As New York's cold unpredictable winter continues, there's nothing like the return of spring training and daily box scores to lift the spirits. Some of my best childhood memories are listening to exhibition games on the radio.
I just might have acted a little sick at times in grade school to miss school some days to listen to the radio at home. Oh, how tantalizing were those alluring sounds of bats hitting balls and hearing relaxed crowd noises from Florida and points northward as teams slowly wound their way towards a mid-April Opening Day.
That was then and this is now. Seasons today begin in the first week of spring and barnstorming north through small towns and cities is passe. Long gone is the traditional home opener in Cincinnati. MLB opens 2019 in Tokyo with the A's and Mariners on WTh March 20-21 and the Yankees open here on Tu March 28 against the Orioles.
For fans of the college sport, my defending Ivy League champs Columbia open with two three-game series - a Sat March 23 twin bill starting at 1130A against Cornell with a noon single game on Su Mar 24. Perennial contender Dartmouth comes in the following SaSu March 30-31 same times same place, Satow Stadium north of Bway/218th St.
For all the joy and expectation the dawn of a new season brings, I feel a sense of loss with the passing in Orlando, Florida on Valentine's Day of renowned baseball scout Tom "T-Bone" Giordano. He was 93 and had been active in pro baseball for over 60 years.
Anyone who encountered T-Bone will never forget his warmth, humor, baseball insight, and love of good food. He got the nickname "T-Bone" from his father who was a butcher, born in Italy, who raised his family in Newark NJ.
At first, Tom's father did not want his son to spend his time playing baseball - he wanted him to concentrate on preparing for college. Papa G even cut up Tom's gloves and spikes to steer him away from baseball.
Papa G relented once he saw how good he was and how much he loved the game. He started to cook steaks for his son before his high school games. When his teammates saw the results of Tom's power bat, they wanted to come for lunch, too. Thus the legend of T-Bone Giordano was born.
After attending Panzer College - now part of Montclair U. in northern NJ - T-Bone was signed by Connie Mack's Philadelphia Athletics. In the minors one year he out-homered Hank Aaron in the Sally League.
Called up to the A's near the end of 1953, the second baseman hit a home run off Virgil Trucks for his first major league dinger. His total stats: 7 hits, 2 HRs in 40 ABs.
He began a career in high school teaching and coaching on Long Island, but he always kept close to the pro game. The late great executive Hank Peters became one of T-Bone's greatest supporters.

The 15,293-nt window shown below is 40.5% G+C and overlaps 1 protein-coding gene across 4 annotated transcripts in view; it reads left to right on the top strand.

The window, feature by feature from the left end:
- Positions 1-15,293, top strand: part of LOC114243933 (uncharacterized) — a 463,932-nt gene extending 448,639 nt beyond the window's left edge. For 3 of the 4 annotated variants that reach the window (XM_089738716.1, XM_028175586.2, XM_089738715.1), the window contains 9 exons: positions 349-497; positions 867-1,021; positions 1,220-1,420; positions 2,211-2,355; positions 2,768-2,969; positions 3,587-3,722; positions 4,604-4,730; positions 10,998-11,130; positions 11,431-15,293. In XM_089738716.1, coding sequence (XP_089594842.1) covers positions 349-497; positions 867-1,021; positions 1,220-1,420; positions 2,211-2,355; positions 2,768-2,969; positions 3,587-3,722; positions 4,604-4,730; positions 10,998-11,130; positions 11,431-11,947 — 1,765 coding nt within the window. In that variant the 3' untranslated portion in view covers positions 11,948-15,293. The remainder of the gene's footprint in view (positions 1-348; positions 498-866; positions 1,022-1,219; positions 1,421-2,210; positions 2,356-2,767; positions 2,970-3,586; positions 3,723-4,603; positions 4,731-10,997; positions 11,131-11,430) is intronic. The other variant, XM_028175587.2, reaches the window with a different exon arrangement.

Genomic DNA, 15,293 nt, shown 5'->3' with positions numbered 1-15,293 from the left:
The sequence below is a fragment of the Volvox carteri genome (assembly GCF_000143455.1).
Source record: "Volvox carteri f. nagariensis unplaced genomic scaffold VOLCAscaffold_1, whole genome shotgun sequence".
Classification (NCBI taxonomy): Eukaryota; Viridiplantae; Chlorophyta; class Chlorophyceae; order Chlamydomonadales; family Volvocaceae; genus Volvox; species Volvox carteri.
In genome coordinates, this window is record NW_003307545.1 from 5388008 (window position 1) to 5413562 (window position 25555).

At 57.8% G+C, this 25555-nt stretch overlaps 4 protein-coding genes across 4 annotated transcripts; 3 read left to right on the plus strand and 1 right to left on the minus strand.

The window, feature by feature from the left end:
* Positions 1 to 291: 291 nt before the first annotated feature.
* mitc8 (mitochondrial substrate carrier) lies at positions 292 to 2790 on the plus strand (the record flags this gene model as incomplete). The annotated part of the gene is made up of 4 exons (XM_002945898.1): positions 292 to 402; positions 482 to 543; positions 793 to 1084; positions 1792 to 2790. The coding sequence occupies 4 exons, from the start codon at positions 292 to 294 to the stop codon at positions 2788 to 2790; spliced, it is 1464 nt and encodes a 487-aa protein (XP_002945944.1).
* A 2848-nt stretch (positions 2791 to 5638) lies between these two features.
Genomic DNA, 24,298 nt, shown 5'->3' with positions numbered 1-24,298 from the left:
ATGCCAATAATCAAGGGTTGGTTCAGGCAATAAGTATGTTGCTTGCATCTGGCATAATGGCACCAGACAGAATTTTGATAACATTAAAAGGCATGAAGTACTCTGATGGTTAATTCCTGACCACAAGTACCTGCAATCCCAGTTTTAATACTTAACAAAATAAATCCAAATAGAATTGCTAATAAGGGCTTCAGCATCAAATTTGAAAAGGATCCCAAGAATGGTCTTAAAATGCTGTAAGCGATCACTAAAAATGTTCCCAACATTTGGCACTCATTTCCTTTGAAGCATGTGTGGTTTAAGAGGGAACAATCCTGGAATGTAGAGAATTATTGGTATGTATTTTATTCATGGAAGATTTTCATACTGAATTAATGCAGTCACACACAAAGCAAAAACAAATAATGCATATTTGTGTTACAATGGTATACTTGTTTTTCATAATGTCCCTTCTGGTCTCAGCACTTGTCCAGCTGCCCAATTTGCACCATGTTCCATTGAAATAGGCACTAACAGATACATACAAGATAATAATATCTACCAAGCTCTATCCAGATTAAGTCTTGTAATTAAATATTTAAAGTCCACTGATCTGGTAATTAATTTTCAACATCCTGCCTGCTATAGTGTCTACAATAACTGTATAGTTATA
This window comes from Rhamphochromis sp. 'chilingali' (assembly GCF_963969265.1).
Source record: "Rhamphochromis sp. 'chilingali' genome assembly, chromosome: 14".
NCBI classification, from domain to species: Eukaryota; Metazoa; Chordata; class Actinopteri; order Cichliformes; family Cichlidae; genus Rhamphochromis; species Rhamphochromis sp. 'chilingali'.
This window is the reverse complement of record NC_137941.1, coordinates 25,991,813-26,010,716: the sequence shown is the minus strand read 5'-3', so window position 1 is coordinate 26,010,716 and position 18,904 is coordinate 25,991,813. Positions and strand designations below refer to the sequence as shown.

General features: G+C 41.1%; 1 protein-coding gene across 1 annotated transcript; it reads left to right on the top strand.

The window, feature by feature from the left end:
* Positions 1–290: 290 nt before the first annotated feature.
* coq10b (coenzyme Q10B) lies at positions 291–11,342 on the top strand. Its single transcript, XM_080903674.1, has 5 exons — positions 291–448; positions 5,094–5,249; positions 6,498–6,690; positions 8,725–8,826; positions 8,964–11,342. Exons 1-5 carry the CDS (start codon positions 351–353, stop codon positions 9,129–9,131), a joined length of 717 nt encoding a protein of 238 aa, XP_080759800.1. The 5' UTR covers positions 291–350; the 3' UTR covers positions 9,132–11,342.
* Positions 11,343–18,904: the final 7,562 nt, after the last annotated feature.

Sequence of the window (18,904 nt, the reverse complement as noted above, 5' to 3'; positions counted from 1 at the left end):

He first assisted Peters as a minor league coach and manager for the Kansas City A's (who had come into the American League when the team moved from Philadelphia in 1955). Impressed by T-Bone's post-game reports to the front office, Peters encouraged Tom to try scouting in 1960. He had found his calling.
Evaluating talent and makeup became T-Bone's forte. He became Peters' valued assistant in both Kansas City and Oakland (where Charlie Finley had moved the A's after the 1966 season) and later in Baltimore where T-Bone joined Peters in the mid-1970s.
He played a big role in both scouting and player development for the Orioles, pushing for the signing of Cal Ripken Jr. as an infielder not a pitcher. When owner Edward Bennett Williams's meddling proved too burdensome by the mid-1980s, Peters and Giordano moved to Cleveland where they built the team that constantly contended in the 1990s.
When John Hart, Peters' successor, moved on to the Braves, T-Bone followed soon thereafter. He had hoped to scout in 2019 when a blood infection could not be contained.
In Tom's last days at his daughter's home in Orlando, a parade of his friends and well-wishers came to visit him. It was almost as if he were attending his own funeral as he held court when it was able to, always with that ever-present twinkle in his eye.
Reggie Jackson, who the Kansas City A's signed before they moved to Oakland, was one of the phone callers. If ever the phrase "forever young" applies to someone, it was to T-Bone. He was constantly learning about the game and sharing his views.
"I used to think pitchers must throw strikes," he said to me in one of our last conversations.
"Now I think command of one's pitches is the most important thing."
New Yorkers can remember and celebrate T-Bone at Foley's welcoming sports bar on Sun March 31 from 5PM onward. Foley's is located at 18 West 33 Street one block south of the Empire State Bldg.
That's all for now - next time I'll report on the 26th annual NINE Baseball History and Culture Magazine conference in Phoenix.
In the meantime, always remember: Take it easy but take it!